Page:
ATLANTA -- The Giants not only made some impressive history at Turner Field this weekend but also made quite a lot of it.
Start with shortstop Brandon Crawford, who joined the club's astounding power brigade by belting two home runs in a game for the first time in his career to lead a 4-1 victory over the Atlanta Braves on Sunday.
The victory itself, a virtual carbon copy of the first two wins in this series won by scores of 2-1 and 3-1, gave the Giants their first-ever three-game sweep at Turner Field since the park opened in 1997. It was also their first sweep in Atlanta since June 27-29, 1988, when they banged out 49 hits and scored 30 runs.
This sweep was a quite different wielding of the brooms. In perhaps the most intriguing bit of history, the Giants swept a series without an RBI hit with a runner in scoring position. That hasn't happened in Major League Baseball since at least 1974, and the Elias Sports Bureau was still researching the last time it did happen.
How did the Giants do this? Superb starting pitching, shutdown relief pitching and plenty of power -- seven home runs over three days to run the club's season total to 41 in just 31 games. Over a longer stretch, the 20-11 Giants have won nine of 10 games using the same basic dynamic.
In short, the various components of this team are complementing each other extraordinarily well right now. Starter and winning pitcher Madison Bumgarner said the starters feel good knowing they can get offensive support with one swing of the bat, as well as feel confident they can turn over a game to a bullpen that has limited the opposition to an .085 batting average (7 for 82) over the last nine games.
"It's just nice to know that your lineup's dangerous," said Bumgarner (3-3), who allowed just three hits, a walk and an unearned run over six innings while striking out nine. "It puts a lot of pressure on the other pitcher and the opposing team."
As for the bullpen, which allowed just three hits and four walks over nine shutout innings in this series, Bumgarner said that kind of dominance gives the starters confidence, too. Tim Lincecum, Ryan Vogelsong and Bumgarner all turned six-inning, one-run performances over to the relief corps, and all earned wins as a result.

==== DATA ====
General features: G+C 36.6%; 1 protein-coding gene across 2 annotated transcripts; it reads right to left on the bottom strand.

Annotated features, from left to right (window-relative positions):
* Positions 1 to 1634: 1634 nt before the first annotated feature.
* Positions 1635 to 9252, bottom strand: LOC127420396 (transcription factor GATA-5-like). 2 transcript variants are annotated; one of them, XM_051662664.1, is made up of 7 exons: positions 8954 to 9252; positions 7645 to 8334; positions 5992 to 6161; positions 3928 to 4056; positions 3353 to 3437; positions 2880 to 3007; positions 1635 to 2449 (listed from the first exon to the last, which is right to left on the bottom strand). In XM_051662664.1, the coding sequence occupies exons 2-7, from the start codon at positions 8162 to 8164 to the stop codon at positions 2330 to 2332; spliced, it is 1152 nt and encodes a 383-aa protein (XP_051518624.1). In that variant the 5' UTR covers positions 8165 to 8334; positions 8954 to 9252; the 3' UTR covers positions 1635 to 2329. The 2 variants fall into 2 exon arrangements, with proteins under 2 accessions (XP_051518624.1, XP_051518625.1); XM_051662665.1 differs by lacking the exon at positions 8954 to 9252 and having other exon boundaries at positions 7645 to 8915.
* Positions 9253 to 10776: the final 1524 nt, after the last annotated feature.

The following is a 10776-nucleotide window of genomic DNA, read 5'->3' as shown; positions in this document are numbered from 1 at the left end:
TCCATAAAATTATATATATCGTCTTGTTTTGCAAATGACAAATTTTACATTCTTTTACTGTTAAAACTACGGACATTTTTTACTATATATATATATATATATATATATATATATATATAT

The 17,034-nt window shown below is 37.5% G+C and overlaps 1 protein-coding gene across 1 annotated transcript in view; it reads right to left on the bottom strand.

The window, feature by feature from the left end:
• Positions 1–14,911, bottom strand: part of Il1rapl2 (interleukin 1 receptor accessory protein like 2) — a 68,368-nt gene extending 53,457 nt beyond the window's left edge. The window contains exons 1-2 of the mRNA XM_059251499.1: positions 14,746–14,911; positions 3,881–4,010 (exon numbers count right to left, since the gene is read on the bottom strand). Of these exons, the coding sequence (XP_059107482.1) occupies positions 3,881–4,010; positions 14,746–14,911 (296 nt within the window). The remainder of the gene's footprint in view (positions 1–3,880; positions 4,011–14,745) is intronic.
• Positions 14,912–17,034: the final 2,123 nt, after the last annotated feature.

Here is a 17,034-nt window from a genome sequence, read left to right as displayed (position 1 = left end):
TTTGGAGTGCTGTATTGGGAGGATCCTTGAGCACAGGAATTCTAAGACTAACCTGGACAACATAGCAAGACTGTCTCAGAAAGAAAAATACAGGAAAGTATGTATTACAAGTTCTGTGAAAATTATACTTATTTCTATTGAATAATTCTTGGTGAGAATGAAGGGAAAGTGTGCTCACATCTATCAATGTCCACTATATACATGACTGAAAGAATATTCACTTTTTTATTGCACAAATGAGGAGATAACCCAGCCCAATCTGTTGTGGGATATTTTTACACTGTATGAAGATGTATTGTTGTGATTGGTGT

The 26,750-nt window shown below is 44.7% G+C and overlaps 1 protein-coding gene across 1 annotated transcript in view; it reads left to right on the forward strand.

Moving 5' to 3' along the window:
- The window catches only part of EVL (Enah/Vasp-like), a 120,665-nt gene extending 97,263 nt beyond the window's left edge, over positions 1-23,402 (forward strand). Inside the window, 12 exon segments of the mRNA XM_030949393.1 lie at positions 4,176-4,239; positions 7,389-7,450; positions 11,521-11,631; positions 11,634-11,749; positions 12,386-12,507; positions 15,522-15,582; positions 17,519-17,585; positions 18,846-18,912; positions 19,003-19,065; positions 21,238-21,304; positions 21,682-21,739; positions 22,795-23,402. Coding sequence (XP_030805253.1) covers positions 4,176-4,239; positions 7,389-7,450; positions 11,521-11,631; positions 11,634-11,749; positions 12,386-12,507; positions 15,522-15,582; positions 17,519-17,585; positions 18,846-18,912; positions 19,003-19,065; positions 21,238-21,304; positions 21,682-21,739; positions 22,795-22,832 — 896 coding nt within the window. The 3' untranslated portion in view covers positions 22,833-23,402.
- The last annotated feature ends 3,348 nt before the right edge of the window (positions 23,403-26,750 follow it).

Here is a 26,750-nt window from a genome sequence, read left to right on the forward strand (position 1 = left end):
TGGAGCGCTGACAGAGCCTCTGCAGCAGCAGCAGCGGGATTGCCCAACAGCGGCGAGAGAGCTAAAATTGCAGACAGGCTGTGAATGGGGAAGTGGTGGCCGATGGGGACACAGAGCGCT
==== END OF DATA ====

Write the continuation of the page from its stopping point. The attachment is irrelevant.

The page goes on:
Sunday, the Giants didn't even need closer Sergio Romo, as Juan Gutierrez, Javier Lopez, Jean Machi and Santiago Casilla combined to shut down the Braves on a hit and a walk over the final three innings, and Casilla earned his first save with a scoreless ninth.
"You feel good handing the ball over to them, but especially right now," Bumgarner said. "They've been pretty much unhittable. So if you have to give it to them a little bit early, you're not so upset about it."
Crawford's two bombs put icing on the developments of this somewhat unlikely series result. He came into the game with just one homer -- a walk-off against Colorado at AT&T Park on April 13 -- and took some gentle ribbing that something hadn't rubbed off despite having a locker between Michael Morse and Buster Posey.
After the Braves scored their only run in the third inning on a Jason Heyward sacrifice fly to tie the game at 1-1, Crawford belted a 1-2 pitch off Atlanta starter Alex Wood (2-5) over the right-center field fence to give the Giants the lead right back with two out in the top of the fourth.
In the eighth, after the Giants had botched promising rallies in the fifth and seventh, he followed a one-out walk to Brandon Hicks by launching 2-1 pitch over the fence in right against Braves reliever Jordan Walden. It was a noteworthy blast in that it was the Giants' first multirun homer after 10 straight solo shots.
Despite the power display, Crawford doesn't think he'll be getting too involved in the Giants' competitive home run derby that's shaping up between Brandon Belt, Posey and Morse.
"Nah, I'm too far behind," he said with a smile. "Two a game, though, I guess I could catch up."
Up to Sunday, Crawford had had far more impact on the series with his sensational glove work.
"Last year early, he did hit some homers, and he's capable of hitting the ball out of the ballpark," manager Bruce Bochy said. "We don't want him trying to hit home runs, and he wasn't trying today. He just got a couple pitches he could handle. What a series he had. It's hard to have a better series than he did here."
The Giants, who are 15-1 when they score first this year, got off fast again with an unusual run in the first. With Hunter Pence on third after a double and a wild pitch, Posey hit a grounder to first in which catcher's interference was ruled. Bochy had a choice between having runners at first and third or taking the Pence run but conceding the Posey out, and he chose the latter.
"Runs are hard to come by against this Atlanta staff, and I didn't want to give up that run," he said.
Follow Carl Steward on Twitter at twitter.com/stewardsfolly.
Giants (Yusmeiro Petit 2-1) at Pittsburgh (Jeff Locke 0-0), 4:05 p.m. CSNBA
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